We the Animals by Justin Torres is a savage little book. It claims on the cover to be a novel. One could argue it is really a novella or a collection of interwoven short stories but, really, that is of little consequence. The fact is, We the Animals will draw you in like a novel and not let you stop until you are finished. It is a short, fast, wicked little ride—just 125 small, sparse pages—that leaves you feeling a little breathless and beat up when it finally spits you out.
“We wanted more,” is the title of the first chapter and also the first line of the novel, but what We the Animals really gives us is a very powerful less. The prose is a trimmed-down, fast-moving, poetic sort of language. Sparse and hard-hitting, it conserves energy like an inner-city boxer who’s going the full twelve rounds, or a working-class Puerto Rican father from Brooklyn slowly pulling off his belt, knowing he has to save his arm because he has a whole tribe of little boys who need whippings. “We were six snatching hands, six stomping feet; we were brothers, boys, three little kings locked in a feud for more.” Economy of movement throughout this book gives the prose and story a sparse, powerful feel.
We the Animals is the story of three little boys growing up in a slightly dysfunctional, but not uncommonly so, working-class family in upstate New York. Their parents are refugees from Brooklyn. Ma is white and works a mind-numbing night shift at a local brewery. Paps is Puerto Rican and sometimes unemployed. The parents have a somewhat stormy and volatile relationship, but it endures. They alternately love—and are overwhelmed—by their three young boys; as many parents in households with lots of mouths and limited financial and emotional resources so often are. As parents, they are comfortable exposing their children to the extremes of their relationship. We see this adult violence and sexuality in a somewhat disturbing way through the eyes of their three young boys.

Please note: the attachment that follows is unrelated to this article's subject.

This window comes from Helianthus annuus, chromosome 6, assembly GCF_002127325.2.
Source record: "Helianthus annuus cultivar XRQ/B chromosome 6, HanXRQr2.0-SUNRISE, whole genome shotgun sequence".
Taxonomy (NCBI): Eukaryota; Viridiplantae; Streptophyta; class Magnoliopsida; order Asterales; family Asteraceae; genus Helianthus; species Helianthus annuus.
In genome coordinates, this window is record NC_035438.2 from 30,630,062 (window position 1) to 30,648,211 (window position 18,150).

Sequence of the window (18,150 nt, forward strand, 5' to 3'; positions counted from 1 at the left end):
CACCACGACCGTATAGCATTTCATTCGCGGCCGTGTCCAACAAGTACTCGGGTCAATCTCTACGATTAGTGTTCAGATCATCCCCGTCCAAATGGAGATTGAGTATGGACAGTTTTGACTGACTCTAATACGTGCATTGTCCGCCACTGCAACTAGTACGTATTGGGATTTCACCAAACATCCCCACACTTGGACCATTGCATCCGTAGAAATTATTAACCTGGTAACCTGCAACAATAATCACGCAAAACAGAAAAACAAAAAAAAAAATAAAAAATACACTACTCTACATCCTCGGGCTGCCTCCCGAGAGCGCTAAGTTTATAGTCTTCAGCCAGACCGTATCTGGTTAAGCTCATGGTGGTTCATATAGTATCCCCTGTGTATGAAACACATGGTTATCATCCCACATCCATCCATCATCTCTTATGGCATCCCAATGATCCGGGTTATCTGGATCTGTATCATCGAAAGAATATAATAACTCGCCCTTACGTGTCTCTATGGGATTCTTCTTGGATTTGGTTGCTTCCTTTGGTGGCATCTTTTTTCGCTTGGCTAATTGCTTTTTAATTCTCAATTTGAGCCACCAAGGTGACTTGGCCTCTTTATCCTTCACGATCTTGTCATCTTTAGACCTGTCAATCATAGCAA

The children, the animals, as Torres self-names them, are often left to their own devices; fighting with each other and casually making huge messes in their house. They destroy things and vandalize their neighborhood in the sort of adventures that will be familiar to anyone who remembers as a child growing up with absent parents and a lack of adult supervision. The book follows the family through the highs and lows of their working class life. It is filled with both joy and anger but carries an undercurrent of menace, violence, and dark sexuality throughout. If you are looking for a happy, uplifting, working class pastoral then this book is not for you. If you like your stories a little gritty and tense and are not uncomfortable with an undercurrent of casual violence and sexuality, then We the Animals is a three-hour rush you will enjoy. –Jesse Sensibar (Houghton Mifflin Harcourt)